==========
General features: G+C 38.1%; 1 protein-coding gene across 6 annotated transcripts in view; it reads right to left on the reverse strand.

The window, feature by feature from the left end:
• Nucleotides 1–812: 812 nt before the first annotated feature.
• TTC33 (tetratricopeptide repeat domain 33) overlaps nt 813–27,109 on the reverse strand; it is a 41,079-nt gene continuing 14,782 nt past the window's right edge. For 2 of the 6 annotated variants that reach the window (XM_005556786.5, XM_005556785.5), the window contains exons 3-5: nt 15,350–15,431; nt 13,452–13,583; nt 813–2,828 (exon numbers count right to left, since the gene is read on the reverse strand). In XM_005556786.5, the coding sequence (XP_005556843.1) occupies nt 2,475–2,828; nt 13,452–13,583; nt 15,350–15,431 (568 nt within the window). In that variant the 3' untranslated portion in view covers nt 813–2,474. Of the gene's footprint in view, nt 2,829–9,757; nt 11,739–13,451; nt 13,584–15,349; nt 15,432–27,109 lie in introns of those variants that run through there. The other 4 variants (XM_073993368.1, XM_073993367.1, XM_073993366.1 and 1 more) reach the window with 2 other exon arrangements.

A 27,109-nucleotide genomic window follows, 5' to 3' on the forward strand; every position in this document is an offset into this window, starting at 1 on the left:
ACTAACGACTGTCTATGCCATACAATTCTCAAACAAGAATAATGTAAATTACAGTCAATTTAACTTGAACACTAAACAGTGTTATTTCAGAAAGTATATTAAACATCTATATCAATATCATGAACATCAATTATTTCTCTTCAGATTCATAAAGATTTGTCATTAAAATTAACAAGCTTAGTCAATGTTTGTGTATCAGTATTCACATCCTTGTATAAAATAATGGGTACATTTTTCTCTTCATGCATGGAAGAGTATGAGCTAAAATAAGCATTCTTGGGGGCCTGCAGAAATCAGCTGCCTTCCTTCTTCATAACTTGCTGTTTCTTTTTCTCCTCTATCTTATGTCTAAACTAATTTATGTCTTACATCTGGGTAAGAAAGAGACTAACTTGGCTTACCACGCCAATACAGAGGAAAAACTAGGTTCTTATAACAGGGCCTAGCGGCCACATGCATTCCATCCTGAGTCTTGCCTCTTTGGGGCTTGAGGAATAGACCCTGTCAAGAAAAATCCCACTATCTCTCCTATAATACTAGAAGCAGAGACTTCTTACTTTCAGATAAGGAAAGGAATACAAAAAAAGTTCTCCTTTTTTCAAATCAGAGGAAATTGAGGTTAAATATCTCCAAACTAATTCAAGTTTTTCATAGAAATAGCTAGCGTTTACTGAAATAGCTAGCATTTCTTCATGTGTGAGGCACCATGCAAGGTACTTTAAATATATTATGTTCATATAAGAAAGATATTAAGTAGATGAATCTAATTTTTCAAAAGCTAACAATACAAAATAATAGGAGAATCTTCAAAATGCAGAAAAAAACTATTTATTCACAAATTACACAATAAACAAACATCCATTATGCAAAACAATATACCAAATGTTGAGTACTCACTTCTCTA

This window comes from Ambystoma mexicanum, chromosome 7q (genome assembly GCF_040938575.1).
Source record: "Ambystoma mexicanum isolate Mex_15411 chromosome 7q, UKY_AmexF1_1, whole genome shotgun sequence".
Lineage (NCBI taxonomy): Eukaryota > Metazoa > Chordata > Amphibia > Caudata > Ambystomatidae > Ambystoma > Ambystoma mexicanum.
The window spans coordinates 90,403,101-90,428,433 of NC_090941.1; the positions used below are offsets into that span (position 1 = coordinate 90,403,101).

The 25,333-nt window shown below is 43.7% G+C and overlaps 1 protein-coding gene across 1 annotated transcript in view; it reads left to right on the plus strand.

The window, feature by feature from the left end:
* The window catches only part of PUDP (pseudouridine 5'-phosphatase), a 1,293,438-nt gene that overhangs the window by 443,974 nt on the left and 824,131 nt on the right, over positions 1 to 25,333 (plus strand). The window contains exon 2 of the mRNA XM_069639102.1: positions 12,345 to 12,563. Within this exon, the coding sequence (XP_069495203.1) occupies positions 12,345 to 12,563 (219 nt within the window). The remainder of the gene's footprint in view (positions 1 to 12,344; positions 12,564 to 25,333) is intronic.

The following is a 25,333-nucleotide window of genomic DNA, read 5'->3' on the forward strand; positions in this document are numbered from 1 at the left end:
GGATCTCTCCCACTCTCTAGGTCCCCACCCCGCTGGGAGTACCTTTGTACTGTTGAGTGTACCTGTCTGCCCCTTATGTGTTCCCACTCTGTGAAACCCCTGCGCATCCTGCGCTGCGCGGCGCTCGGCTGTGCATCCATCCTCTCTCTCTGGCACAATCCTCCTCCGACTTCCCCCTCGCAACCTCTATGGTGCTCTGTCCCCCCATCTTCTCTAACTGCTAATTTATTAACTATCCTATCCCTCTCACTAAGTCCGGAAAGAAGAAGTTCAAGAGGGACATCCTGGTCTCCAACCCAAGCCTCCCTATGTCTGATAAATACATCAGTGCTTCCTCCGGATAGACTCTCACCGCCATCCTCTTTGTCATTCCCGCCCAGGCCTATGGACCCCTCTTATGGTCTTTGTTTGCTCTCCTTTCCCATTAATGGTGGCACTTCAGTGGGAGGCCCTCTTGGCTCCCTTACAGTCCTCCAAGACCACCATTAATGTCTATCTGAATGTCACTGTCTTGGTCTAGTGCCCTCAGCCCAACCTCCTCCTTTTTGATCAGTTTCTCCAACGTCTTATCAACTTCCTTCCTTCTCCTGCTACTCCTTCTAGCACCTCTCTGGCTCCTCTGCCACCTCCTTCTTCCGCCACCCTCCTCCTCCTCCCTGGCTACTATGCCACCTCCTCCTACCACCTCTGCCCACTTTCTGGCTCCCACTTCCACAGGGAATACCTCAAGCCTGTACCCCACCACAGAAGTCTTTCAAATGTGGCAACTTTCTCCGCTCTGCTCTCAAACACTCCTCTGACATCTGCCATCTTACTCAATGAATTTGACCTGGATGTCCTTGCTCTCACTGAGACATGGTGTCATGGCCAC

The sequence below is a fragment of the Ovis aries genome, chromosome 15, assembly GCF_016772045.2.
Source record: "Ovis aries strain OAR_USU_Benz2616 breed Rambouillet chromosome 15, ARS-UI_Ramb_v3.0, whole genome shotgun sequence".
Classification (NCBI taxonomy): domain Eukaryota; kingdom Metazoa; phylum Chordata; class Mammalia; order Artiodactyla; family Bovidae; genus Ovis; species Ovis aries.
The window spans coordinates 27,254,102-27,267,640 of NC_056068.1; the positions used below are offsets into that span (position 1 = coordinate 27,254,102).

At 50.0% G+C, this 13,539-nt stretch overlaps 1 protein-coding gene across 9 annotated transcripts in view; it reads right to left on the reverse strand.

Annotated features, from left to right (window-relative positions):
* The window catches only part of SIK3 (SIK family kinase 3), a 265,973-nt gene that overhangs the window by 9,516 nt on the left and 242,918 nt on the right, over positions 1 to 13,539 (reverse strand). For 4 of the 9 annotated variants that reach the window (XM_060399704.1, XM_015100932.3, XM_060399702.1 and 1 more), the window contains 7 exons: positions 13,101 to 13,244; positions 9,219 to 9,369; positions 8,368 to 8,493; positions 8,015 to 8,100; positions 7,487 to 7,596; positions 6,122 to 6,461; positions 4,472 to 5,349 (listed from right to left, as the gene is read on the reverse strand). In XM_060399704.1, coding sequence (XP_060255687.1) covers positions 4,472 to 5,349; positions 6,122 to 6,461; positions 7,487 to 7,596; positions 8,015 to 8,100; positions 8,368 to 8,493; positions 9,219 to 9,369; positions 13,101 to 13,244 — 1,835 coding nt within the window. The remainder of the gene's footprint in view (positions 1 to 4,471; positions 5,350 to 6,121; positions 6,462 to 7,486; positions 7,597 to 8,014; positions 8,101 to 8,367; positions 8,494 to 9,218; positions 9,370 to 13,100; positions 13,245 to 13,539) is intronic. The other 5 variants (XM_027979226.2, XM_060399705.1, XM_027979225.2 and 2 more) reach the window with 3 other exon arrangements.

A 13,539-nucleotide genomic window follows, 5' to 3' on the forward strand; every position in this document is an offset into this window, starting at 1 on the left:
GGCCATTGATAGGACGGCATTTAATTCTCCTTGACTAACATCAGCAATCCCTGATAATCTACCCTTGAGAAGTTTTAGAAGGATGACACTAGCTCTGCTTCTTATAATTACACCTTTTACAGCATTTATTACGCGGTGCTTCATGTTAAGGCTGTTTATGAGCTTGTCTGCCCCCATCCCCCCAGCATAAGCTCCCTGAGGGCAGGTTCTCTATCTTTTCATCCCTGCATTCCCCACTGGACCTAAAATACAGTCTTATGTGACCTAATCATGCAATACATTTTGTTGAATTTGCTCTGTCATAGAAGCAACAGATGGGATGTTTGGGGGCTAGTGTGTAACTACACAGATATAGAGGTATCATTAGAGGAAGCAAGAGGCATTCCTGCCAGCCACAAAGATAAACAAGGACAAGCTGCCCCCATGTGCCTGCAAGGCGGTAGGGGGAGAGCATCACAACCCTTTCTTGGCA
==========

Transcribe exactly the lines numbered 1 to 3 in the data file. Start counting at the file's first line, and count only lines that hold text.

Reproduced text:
General features: G+C 38.1%; 1 protein-coding gene across 6 annotated transcripts in view; it reads right to left on the reverse strand.

The window, feature by feature from the left end:
• Nucleotides 1–812: 812 nt before the first annotated feature.